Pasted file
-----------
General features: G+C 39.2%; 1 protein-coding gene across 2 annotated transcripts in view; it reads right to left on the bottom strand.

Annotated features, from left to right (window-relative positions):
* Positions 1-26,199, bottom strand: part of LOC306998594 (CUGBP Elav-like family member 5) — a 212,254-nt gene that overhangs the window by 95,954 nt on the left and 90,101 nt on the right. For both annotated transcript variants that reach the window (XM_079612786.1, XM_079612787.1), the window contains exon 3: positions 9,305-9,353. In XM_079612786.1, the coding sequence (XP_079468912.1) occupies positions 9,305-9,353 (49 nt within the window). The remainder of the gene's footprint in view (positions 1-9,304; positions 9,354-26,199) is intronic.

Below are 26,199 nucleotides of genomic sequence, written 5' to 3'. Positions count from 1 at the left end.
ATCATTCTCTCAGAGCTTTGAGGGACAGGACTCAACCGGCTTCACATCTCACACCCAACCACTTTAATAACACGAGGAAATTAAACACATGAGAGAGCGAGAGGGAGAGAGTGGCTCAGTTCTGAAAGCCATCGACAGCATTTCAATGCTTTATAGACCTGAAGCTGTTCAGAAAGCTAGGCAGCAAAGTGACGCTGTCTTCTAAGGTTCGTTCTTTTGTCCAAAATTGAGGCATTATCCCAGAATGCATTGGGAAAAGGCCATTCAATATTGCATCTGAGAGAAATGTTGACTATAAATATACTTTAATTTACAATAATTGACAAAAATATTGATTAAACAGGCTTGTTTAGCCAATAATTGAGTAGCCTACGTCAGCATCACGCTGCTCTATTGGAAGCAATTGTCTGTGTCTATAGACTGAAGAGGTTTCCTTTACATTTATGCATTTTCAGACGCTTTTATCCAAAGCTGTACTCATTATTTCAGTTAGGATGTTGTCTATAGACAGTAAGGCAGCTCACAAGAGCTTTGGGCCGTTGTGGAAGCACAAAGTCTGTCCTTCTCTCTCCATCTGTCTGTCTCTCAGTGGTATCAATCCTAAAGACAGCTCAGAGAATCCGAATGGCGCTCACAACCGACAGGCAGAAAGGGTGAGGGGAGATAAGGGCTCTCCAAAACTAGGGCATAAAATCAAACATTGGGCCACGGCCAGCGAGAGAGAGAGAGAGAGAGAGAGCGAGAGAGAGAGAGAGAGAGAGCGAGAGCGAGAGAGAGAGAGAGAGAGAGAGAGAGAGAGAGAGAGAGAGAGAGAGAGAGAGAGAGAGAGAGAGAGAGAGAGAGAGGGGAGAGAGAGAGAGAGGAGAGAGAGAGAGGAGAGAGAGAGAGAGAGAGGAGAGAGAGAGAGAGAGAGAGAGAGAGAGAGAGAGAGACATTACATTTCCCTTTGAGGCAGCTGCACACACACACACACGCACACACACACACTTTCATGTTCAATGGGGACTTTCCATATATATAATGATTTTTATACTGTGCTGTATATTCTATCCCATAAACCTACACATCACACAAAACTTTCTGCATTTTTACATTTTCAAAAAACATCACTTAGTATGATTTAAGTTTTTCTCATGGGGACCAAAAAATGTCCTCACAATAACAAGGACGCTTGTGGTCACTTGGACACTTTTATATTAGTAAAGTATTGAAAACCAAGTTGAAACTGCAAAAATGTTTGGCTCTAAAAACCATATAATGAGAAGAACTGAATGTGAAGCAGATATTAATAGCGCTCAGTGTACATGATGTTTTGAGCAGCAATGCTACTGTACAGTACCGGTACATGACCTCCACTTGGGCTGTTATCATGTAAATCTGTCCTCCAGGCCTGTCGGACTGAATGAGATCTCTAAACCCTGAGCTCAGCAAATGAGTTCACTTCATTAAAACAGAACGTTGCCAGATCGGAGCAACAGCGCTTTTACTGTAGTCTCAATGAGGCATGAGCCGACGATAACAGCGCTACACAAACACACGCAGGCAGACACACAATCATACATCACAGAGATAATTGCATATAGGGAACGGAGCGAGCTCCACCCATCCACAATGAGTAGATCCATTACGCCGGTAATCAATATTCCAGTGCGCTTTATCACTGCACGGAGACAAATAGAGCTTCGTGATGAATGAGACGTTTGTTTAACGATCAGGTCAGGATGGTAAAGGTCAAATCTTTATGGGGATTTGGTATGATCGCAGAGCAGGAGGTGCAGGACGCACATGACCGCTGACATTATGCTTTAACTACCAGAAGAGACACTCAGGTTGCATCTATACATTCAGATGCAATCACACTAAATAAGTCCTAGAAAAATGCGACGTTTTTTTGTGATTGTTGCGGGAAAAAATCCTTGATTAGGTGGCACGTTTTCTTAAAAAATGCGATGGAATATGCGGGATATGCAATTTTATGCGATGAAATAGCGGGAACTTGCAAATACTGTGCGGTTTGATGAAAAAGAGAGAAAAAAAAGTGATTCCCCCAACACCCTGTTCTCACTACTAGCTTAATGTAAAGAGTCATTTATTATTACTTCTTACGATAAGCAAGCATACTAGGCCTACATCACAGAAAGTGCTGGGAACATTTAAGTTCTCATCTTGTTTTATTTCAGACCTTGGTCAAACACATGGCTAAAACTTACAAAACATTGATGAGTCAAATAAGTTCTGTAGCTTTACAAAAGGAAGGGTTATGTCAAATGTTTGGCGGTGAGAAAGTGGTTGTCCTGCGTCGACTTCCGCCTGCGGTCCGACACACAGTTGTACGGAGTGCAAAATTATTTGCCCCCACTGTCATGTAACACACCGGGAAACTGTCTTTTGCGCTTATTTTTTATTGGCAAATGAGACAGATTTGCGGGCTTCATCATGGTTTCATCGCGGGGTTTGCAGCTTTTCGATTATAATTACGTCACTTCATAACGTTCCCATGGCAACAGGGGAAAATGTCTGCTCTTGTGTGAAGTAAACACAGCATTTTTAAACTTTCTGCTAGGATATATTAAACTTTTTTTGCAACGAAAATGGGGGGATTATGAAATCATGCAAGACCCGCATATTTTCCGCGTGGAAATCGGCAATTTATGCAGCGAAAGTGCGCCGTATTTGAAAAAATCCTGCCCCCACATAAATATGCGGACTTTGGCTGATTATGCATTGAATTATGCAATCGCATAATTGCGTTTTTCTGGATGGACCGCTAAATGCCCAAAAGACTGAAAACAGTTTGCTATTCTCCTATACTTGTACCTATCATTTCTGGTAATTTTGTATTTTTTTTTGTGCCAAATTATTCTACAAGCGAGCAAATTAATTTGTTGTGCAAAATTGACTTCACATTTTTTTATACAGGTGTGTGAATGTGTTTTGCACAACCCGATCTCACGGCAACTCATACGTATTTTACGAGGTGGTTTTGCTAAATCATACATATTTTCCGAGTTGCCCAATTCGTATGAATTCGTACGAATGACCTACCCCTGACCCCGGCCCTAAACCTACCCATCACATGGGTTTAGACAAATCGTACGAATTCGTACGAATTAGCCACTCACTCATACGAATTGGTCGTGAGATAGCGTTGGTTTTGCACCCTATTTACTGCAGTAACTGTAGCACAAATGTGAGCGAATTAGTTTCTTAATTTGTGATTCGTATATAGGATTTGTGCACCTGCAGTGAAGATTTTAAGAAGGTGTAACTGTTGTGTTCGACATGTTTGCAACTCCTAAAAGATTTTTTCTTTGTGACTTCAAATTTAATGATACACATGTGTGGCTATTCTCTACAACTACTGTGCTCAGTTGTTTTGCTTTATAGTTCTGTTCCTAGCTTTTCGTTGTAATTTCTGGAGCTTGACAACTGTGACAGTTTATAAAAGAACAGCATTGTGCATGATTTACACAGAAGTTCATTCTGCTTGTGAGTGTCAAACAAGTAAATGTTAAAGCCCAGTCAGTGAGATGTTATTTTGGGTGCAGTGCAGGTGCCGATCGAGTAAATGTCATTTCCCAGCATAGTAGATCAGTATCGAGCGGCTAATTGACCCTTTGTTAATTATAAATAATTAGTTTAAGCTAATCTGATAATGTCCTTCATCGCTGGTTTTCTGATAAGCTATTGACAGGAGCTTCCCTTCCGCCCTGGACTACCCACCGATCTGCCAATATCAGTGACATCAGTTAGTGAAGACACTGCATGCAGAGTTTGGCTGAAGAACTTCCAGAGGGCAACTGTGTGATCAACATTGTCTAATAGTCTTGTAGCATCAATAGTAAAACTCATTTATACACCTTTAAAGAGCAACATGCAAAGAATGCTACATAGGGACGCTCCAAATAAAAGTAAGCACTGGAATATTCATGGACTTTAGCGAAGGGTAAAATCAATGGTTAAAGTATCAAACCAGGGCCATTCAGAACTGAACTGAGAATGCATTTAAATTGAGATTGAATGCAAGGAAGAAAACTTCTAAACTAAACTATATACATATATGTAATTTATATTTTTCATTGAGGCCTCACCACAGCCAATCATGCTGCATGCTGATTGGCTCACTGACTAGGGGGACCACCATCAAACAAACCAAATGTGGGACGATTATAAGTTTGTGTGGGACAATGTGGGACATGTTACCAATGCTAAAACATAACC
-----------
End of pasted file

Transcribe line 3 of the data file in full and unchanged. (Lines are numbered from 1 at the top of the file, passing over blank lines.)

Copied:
* Positions 1-26,199, bottom strand: part of LOC306998594 (CUGBP Elav-like family member 5) — a 212,254-nt gene that overhangs the window by 95,954 nt on the left and 90,101 nt on the right. For both annotated transcript variants that reach the window (XM_079612786.1, XM_079612787.1), the window contains exon 3: positions 9,305-9,353. In XM_079612786.1, the coding sequence (XP_079468912.1) occupies positions 9,305-9,353 (49 nt within the window). The remainder of the gene's footprint in view (positions 1-9,304; positions 9,354-26,199) is intronic.